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## 'Ball Bearings' printed from http://nrich.maths.org/

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The wheels of a car, or a bicycle, run smoothly because they are separated from the axle of the wheel by a ring of ball bearings as illustrated below. Of course, the wheel turns smoothly because the ball bearings fit exactly between the hub of the wheel and the axle with no room to move about except, of course, to rotate. It is this rotation that keeps the friction to a minimum, and so makes the wheel turn smoothly.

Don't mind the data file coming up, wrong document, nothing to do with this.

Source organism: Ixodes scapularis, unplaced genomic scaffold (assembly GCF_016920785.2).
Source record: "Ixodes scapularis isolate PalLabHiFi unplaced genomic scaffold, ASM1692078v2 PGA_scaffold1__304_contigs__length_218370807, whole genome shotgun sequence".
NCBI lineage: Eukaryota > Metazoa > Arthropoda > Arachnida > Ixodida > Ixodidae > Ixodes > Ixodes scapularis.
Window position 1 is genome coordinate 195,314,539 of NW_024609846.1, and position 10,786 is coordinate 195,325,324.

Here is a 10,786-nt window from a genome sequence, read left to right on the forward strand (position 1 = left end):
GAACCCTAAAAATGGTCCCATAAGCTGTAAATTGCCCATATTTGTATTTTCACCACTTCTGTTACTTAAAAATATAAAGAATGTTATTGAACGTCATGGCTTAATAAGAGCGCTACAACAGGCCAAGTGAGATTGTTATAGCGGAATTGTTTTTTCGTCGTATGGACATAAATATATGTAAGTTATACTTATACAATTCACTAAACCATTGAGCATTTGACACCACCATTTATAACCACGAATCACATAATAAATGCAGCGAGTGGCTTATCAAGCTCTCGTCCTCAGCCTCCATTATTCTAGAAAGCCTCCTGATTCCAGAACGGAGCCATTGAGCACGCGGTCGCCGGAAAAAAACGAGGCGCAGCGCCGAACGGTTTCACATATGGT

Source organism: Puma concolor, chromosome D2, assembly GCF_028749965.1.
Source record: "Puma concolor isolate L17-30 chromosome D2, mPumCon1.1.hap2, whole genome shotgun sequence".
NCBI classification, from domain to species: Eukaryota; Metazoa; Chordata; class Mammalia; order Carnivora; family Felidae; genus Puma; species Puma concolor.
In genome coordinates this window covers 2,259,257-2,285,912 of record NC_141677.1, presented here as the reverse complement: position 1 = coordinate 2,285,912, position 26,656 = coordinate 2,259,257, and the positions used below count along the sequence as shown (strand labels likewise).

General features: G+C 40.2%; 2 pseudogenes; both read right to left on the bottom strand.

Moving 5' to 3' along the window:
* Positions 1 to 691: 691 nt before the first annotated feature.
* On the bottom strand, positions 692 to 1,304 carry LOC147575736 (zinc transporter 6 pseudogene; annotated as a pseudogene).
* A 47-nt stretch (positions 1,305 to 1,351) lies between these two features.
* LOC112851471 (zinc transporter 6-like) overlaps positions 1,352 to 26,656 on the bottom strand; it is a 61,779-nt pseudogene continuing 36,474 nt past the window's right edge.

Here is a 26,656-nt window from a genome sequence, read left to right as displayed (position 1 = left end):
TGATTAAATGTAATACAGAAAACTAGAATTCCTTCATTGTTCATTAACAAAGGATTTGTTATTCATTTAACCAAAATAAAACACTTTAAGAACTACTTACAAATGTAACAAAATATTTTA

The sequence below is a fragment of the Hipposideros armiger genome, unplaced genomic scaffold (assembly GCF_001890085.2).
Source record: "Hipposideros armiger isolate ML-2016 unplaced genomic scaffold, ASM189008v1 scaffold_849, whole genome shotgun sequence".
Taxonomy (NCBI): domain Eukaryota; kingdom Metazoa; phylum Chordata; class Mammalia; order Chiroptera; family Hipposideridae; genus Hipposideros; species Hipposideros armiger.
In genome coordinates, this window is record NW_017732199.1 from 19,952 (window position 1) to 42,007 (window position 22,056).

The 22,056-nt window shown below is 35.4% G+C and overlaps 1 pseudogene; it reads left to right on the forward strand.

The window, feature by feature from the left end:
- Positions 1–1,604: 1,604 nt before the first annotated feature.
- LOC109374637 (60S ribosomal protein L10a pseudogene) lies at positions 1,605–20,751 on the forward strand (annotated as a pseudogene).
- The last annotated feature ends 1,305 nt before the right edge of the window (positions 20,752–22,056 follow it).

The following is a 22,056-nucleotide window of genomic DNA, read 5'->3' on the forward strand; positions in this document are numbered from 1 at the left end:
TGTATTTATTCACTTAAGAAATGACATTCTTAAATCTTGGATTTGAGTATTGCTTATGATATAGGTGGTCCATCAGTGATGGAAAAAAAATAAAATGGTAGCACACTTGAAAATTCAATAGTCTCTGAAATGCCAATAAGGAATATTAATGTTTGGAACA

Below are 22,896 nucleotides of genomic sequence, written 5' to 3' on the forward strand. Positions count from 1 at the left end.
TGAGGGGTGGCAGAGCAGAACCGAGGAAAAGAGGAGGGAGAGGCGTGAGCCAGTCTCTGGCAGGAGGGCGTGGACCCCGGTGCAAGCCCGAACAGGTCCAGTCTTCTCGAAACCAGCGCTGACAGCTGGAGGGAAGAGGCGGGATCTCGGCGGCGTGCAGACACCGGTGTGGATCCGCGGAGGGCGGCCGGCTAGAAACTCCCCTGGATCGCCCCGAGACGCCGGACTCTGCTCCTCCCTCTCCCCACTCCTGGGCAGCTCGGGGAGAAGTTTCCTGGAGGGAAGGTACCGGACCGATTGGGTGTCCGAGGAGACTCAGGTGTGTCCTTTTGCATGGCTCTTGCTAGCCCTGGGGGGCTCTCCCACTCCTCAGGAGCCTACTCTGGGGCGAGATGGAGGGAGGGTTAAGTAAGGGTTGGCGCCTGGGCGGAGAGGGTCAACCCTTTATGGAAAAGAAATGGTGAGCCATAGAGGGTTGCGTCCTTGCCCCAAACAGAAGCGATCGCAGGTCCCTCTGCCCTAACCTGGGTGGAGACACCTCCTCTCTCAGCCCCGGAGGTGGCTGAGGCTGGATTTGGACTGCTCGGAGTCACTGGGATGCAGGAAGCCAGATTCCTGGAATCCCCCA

Suppose that $a$ is the radius of the axle, $b$ is the radius of each ball-bearing, and $c$ is the radius of the hub (see the figure).What are the ratios ${a\over b}$, ${b\over c}$ and ${c\over a}$ when there are exactly three ball-bearings? What are these ratios when there are exactly four ball-bearings? Try to explain why the number of ball bearings determines the ratio ${c\over a}$ exactly. Can you find a formula for ${c\over a}$ in terms of $n$ when there are exactly $n$ ball-bearings?